Thursday, September 21, 2017

The presumption of salvation

How the assurance of salvation is dealt with is a distinguishing feature of different theological traditions. Some theological traditions deny the assurance of salvation because they say the regenerate can lose their salvation. Some theological traditions affirm that assurance of salvation is possible, although attaining a sense of assurance may need to be cultivated. Some Christians vest assurance in the altar call. Some Christians vest assurance (or hope) in the sacraments (e.g. baptism, communion, absolution, last rites).  

I think these debates tend to labor under a common misunderstanding. Many theological traditions operate as if there's a presumption against salvation, so it's then a question of how to overcome that presumption, while some deny that possibility outright. 

To the contrary, I'd say there's a presumption of salvation. That statement needs to be qualified, but here's the basic principle: Biblical soteriology presupposes that humans aren't good enough to attain salvation through their own merit or willpower. God must save them because they cannot save themselves. Put another way, if they were good enough to save themselves, they wouldn't need to be saved in the first place. If they were good enough to save themselves, they'd be too virtuous to be in need of salvation. So Biblical soteriology presupposes that salvation depends on God's will and God's grace rather than our own goodness or willpower.

In that event, the bar for salvation is quite low. And by the same token, the bar for the assurance of salvation should be quite low. To worry that you're too sinful to have confidence in your salvation is not a good reason to doubt that you are heavenbound, for the whole point of biblical soteriology is that you're too sinful to save yourself. Only God can do it for you.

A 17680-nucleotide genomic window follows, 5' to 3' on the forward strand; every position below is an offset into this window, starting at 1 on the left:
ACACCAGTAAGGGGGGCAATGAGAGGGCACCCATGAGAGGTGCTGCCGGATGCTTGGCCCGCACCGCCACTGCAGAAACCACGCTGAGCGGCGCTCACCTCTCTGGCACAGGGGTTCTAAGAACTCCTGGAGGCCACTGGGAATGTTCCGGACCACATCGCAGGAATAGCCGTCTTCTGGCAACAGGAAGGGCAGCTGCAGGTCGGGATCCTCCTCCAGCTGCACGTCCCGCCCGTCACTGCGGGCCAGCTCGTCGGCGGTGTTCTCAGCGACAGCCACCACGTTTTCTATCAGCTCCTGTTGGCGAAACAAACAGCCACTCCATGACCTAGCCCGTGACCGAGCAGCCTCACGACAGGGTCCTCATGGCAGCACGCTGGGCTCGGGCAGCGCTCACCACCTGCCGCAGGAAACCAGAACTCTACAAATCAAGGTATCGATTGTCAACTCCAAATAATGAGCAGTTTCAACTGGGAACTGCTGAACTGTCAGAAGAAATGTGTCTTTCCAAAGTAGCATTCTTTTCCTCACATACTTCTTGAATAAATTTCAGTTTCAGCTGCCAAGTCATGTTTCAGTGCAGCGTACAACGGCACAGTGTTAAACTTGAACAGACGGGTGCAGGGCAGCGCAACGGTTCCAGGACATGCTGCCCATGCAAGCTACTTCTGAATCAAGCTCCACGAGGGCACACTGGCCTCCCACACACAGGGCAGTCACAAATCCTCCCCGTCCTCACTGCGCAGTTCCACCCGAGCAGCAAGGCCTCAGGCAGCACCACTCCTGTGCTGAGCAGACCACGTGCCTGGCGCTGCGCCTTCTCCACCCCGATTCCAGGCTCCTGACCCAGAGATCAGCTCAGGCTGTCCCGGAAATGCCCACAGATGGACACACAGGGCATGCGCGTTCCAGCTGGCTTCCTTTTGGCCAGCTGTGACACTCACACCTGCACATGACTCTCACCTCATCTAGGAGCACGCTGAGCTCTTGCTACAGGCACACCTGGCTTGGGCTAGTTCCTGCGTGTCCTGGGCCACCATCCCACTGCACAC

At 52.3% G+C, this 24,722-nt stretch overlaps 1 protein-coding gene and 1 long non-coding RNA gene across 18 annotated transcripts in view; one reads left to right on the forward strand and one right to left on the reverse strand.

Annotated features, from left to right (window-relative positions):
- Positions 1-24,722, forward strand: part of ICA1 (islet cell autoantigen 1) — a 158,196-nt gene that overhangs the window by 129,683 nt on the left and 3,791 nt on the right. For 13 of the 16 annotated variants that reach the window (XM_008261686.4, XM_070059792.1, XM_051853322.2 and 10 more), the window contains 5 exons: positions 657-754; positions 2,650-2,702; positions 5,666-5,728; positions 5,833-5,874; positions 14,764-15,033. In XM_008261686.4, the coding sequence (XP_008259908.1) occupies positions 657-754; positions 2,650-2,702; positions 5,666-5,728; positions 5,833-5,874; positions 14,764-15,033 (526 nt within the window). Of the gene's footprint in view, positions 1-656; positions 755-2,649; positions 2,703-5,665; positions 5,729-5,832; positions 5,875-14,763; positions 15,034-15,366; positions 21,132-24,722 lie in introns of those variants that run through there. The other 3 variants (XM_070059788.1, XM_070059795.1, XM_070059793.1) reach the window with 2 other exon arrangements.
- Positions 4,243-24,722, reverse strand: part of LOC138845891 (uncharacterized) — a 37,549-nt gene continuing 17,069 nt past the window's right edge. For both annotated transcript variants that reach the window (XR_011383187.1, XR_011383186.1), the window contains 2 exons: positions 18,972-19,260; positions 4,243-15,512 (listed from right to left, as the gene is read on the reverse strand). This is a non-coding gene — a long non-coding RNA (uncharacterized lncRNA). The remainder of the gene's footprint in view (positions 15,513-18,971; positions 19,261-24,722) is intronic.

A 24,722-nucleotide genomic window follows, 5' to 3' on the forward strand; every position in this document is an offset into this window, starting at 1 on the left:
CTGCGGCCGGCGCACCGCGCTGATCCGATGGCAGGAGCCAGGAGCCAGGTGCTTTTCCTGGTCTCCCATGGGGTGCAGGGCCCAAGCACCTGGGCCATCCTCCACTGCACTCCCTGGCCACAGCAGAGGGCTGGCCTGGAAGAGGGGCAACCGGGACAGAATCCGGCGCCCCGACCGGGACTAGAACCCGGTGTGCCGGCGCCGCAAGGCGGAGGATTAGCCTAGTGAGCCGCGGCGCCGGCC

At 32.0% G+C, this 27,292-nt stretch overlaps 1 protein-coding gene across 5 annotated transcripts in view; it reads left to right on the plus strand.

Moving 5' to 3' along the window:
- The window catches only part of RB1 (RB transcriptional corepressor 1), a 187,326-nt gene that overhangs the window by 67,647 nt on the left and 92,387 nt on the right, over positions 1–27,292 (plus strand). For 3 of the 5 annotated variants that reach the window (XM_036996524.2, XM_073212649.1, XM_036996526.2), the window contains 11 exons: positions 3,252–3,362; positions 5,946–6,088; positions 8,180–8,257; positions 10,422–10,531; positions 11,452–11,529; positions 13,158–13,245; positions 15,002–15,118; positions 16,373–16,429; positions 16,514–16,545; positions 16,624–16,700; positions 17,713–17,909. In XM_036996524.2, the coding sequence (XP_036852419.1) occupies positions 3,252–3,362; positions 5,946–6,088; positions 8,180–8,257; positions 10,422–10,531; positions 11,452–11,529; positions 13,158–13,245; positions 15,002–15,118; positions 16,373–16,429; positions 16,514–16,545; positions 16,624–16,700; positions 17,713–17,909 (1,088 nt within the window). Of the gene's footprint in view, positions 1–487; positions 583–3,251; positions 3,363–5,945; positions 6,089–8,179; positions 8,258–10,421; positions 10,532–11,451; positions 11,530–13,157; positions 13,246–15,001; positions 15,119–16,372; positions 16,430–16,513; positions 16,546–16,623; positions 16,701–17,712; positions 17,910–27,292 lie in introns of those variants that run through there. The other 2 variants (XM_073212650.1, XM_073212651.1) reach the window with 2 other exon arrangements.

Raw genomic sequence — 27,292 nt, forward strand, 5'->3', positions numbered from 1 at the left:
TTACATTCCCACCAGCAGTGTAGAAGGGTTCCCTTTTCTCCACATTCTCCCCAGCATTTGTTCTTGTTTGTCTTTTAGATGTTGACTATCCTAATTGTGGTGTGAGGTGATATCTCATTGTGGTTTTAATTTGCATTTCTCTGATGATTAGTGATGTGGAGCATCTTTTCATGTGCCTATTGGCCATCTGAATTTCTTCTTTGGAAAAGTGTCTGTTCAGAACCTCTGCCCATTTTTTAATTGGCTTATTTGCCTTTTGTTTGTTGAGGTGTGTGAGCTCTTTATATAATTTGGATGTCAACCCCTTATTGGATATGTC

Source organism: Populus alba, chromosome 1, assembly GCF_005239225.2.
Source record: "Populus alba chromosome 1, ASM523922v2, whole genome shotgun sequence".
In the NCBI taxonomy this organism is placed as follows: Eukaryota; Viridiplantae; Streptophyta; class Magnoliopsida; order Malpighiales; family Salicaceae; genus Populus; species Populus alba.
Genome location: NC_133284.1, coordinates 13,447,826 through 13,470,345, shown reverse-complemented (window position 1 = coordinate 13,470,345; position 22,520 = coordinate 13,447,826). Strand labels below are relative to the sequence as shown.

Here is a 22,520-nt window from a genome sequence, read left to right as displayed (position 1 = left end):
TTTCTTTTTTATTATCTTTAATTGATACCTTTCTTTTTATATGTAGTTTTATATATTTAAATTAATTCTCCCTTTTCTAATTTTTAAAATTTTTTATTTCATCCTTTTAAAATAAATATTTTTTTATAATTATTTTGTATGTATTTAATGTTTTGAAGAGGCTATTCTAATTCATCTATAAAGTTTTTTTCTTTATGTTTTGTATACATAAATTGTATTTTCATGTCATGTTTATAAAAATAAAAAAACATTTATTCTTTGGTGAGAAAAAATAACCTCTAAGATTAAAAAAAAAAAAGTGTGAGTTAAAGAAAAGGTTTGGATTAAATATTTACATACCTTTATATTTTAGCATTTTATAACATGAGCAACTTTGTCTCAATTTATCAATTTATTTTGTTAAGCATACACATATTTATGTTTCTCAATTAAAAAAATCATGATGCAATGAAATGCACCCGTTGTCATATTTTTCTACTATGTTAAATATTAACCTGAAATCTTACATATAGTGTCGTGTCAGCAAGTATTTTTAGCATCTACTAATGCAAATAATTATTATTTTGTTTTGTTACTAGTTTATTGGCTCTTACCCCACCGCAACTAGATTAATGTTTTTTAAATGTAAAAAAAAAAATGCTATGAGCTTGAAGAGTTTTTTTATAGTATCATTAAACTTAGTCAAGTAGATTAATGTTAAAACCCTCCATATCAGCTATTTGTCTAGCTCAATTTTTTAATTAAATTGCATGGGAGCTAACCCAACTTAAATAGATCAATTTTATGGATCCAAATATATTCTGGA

Now, to say the bar is low doesn't mean there is no bar. A person needs to believe core doctrines of the faith. And God must be at the center of his life. That should occupy his thoughts. He should have a daily prayerlife. He should reflect the religious psychology we see modeled in the Psalter, of an intellectual and emotional life directed towards God. And by "God" I mean the God of Biblical revelation. 


  1. Furthermore, the desire for salvation, expressed honestly, as it entails desire for eternal communion with God, can really only come from Him.

    Much like I've heard in reference to parenting: If you care enough to worry about whether you're a good enough parent, you probably are.

  2. Of course, the Bible emphatically states that we can KNOW FOR SURE that we possess eternal salvation (John 5:24; 1 John 5:13). And no, one doesn't have to embrace the doctrine of Eternal Security in order to believe in "faith alone" or "vicarious atonement". It is technically not "easy" to lose salvation (i.e. 1 Corinthians 3:10-15).